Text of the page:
This year, Reuters reported that the FBI released a private notice to the Healthcare industry warning the providers that their cybersecurity systems are weak as compared to other sectors. According to a survey done by the Ponemon Institute, 72% of healthcare organizations say that they are either somewhat confident (32%) or not confident (40 %) at all in the security and privacy of the patient data shared through the HIEs. Personal information found in healthcare records has a high price on the black market, which makes any company that stores such data a tempting target for attackers. This data includes names, Social Security Numbers, birth dates, telephone numbers, member identification numbers, e-mail addresses, and mailing addresses. In the Premera breach, allegedly, medical claim information, including clinical information, was also compromised.

There are so many ways to misuse medical data. For example, Social Security Numbers and mailing addresses can be used to apply for credit cards or to get around corporate antifraud measures. This explains why attackers have targeted U.S. health insurance providers recently. On March 17, 2015, Premera Blue Cross disclosed that the personal details of 11 million customers had been exposed to a hack discovered in January. In February, Anthem, another health insurance provider, stated that 78.8 million customer and employee records were accessed as a result of an attack. Credentials including Social Security Numbers can be sold for a couple of hundred dollars since the lifetime of this data is much longer in comparison to pilfered credit card numbers. Typical targets, such as Finance and Retail, are now more protected from cyber attacks as they have been targeted for decades, but the Healthcare industry is less secured and may bring more profit to an attacker. For instance, the medical claim information, which attackers in the Premera breach accessed, could be used to blackmail victims (according to Jeff Schmidt, the CEO JAS Global Advisors, an IT security firm). Attackers can use sensitive clinical data, such as poor test results, and e-mail patients threatening to make the information public unless a ransom is paid.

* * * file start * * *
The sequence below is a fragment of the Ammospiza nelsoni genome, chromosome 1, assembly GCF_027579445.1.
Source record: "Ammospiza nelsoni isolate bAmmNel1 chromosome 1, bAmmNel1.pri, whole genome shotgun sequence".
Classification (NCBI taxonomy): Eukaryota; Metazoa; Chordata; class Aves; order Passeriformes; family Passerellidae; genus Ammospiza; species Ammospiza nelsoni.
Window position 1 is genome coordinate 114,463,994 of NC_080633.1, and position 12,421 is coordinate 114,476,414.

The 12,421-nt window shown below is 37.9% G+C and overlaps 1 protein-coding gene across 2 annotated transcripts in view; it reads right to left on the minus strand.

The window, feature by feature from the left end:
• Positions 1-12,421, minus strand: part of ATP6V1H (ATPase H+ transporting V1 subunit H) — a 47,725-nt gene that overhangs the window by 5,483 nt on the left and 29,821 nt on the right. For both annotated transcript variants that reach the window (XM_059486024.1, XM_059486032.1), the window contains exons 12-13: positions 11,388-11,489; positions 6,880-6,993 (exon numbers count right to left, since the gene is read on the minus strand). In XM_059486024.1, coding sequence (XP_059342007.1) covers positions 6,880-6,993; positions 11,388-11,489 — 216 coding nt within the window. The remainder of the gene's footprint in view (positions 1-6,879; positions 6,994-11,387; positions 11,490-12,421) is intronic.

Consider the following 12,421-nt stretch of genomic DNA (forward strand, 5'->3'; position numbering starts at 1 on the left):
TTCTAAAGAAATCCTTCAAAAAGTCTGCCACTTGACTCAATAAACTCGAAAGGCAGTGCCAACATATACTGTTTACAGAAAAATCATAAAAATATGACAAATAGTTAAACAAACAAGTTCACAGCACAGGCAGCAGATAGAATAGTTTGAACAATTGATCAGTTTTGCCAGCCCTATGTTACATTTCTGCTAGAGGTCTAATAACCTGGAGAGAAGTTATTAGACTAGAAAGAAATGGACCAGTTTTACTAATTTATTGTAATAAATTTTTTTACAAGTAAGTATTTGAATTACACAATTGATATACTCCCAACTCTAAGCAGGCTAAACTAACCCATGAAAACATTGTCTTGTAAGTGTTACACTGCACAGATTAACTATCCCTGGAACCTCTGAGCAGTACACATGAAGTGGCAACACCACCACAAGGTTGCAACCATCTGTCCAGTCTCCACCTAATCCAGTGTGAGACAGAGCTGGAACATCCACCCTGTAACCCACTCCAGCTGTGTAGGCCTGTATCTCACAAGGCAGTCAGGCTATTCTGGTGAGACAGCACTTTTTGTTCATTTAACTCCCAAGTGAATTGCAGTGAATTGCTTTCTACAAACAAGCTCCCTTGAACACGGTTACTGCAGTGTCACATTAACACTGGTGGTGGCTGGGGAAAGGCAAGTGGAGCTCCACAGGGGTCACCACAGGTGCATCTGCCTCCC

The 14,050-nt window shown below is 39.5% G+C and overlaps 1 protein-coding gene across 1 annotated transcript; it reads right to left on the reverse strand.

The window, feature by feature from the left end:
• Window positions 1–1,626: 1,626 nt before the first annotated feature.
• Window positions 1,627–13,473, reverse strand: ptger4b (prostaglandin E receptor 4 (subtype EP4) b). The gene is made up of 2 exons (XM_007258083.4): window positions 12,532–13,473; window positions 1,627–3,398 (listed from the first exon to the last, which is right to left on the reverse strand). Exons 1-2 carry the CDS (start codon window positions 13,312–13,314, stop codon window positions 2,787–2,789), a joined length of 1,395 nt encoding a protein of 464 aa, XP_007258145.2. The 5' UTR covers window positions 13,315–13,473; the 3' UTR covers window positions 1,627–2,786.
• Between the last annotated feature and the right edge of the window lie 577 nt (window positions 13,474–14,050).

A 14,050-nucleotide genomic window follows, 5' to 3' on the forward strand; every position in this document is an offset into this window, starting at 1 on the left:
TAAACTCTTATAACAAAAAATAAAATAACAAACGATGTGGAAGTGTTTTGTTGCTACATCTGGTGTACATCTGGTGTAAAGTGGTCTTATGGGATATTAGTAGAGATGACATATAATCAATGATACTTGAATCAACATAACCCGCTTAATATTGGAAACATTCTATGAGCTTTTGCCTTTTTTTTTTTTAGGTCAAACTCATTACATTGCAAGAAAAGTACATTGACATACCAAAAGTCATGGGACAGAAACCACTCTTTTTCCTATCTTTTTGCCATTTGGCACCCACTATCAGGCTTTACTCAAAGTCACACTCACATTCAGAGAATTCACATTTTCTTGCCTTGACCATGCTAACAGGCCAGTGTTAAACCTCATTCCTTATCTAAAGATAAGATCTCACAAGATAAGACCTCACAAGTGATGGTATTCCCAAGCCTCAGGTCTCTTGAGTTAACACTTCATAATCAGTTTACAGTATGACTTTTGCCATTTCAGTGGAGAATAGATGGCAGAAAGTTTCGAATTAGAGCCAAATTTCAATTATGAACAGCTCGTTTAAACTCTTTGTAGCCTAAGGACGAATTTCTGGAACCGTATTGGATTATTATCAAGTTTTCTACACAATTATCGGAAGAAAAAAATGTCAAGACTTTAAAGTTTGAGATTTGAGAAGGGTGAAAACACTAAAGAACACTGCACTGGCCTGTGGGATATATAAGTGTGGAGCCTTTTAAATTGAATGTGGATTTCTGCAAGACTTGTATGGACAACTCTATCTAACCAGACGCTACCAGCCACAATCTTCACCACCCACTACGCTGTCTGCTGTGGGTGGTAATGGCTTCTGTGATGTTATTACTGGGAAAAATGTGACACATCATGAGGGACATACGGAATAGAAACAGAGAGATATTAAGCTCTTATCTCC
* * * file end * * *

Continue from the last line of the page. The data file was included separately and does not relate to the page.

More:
We expect the number of breaches in the Healthcare industry to increase. Healthcare organizations face the challenge of securing a significant amount of sensitive information stored in their networks, which combined with the value of a medical identity string makes them an attractive target for cybercriminals.


If your company is in the Healthcare industry, we can help you secure your ERP systems and mission-critical applications. ERPScan, a multi-layer security monitoring suite for SAP and Oracle applications, takes care of business and technical layers, controls security settings in various systems, and analyzes them according to compliance guidelines. ERPScan allows companies to address the challenges specific to the Healthcare industry and to reduce the costs of compliance significantly. Using ERPScan’s preconfigured templates for SAP Healthcare module, companies can assess their systems and monitor weak areas with any level of detail on a scheduled basis. ERPScan Smart Cybersecurity Platform for SAP contains a library of 120+ rules for specific access control checks in SAP systems.


Most Innovative Enterprise Security Solution according to CDM 2017
“Monetizing medical data is becoming the next revenue stream for hackers.” Fred O’Connor, IDG News Service, 20 March 2015
The potential cost of breaches for the healthcare industry could be as much as $5.6 billion annually. By Fourth Annual Benchmark Study on Patient Privacy & Data Security,” Ponemon Institute, March 2014

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